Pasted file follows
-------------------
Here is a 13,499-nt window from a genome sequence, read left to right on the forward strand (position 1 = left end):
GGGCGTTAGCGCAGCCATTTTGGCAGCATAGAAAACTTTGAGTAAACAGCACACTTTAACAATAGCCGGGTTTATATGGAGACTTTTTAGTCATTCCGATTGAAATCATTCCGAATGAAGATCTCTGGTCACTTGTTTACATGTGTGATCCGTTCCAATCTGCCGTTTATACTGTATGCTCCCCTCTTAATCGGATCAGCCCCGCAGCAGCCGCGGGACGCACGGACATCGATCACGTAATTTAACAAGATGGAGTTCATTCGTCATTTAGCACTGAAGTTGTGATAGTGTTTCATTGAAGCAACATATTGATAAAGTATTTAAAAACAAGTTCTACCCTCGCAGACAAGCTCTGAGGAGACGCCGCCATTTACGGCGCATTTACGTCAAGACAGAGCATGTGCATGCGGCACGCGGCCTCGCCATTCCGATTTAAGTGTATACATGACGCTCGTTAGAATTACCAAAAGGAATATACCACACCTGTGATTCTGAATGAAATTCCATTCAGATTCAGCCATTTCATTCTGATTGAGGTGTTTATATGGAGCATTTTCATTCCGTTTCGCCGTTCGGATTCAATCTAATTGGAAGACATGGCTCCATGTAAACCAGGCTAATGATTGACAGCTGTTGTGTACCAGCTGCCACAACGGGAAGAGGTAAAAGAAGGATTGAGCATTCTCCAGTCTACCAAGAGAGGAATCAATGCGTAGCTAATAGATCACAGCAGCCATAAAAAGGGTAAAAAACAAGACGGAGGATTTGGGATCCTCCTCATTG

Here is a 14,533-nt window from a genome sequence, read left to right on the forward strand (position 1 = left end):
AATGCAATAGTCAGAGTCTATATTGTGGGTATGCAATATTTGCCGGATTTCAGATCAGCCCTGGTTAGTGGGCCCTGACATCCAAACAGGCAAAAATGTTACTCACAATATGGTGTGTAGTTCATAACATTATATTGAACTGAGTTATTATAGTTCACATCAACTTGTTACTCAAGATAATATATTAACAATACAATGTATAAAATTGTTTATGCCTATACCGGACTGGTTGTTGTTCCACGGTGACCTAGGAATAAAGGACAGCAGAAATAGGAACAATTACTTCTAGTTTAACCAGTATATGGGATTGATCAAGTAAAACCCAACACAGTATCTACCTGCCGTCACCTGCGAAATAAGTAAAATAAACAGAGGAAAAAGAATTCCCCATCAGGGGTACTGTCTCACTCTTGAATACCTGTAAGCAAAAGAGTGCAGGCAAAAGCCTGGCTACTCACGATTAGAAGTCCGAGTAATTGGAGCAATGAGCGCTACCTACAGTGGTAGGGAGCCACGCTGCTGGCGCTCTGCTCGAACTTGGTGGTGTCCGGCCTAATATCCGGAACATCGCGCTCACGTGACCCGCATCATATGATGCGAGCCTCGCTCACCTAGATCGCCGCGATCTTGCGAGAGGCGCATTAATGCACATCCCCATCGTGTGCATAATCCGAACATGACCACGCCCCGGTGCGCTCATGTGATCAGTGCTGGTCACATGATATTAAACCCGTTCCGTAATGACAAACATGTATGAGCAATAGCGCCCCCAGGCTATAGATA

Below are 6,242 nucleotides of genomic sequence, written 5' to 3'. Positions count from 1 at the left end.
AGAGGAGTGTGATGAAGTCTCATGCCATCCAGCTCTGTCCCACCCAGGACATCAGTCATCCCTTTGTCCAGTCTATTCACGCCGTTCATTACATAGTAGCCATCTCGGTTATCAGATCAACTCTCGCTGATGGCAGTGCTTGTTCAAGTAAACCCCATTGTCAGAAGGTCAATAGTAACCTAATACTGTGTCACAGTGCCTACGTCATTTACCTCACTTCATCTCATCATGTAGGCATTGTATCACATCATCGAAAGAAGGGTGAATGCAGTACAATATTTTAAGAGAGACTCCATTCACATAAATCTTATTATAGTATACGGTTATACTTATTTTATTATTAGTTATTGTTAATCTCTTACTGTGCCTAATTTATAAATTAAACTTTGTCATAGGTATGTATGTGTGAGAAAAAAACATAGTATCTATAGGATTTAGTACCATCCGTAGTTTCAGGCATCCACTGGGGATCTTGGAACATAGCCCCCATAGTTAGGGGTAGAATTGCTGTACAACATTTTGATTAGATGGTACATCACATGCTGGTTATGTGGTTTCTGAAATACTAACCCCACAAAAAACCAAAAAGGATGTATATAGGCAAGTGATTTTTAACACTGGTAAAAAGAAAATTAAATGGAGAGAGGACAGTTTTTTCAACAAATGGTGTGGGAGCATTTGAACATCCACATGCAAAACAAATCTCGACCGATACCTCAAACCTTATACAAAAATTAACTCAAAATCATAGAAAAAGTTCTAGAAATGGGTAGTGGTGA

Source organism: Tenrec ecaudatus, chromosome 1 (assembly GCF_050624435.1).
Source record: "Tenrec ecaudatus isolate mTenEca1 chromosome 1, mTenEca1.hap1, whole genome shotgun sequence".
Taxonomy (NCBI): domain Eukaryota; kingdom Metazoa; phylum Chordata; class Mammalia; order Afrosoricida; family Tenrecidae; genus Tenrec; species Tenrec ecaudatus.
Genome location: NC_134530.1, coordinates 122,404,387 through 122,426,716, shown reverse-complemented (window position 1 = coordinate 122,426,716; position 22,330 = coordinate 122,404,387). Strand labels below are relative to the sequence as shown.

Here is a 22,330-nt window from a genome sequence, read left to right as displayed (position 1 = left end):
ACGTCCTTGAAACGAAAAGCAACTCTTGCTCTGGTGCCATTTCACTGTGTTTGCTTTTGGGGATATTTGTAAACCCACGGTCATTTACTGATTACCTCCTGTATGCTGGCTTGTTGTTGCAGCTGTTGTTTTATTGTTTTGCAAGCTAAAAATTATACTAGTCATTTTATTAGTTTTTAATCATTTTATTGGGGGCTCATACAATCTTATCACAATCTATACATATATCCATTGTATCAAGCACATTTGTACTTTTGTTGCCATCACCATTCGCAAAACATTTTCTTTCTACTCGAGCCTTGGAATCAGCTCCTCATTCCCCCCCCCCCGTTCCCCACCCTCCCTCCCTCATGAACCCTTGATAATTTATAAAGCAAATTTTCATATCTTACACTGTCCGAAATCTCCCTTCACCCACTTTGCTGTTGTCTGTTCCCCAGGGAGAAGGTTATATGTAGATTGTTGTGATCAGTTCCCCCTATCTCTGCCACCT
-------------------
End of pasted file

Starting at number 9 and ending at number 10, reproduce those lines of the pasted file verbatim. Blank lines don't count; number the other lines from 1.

Taxonomy (NCBI): domain Eukaryota; kingdom Metazoa; phylum Chordata; class Mammalia; order Afrosoricida; family Tenrecidae; genus Tenrec; species Tenrec ecaudatus.
Genome location: NC_134530.1, coordinates 122,404,387 through 122,426,716, shown reverse-complemented (window position 1 = coordinate 122,426,716; position 22,330 = coordinate 122,404,387). Strand labels below are relative to the sequence as shown.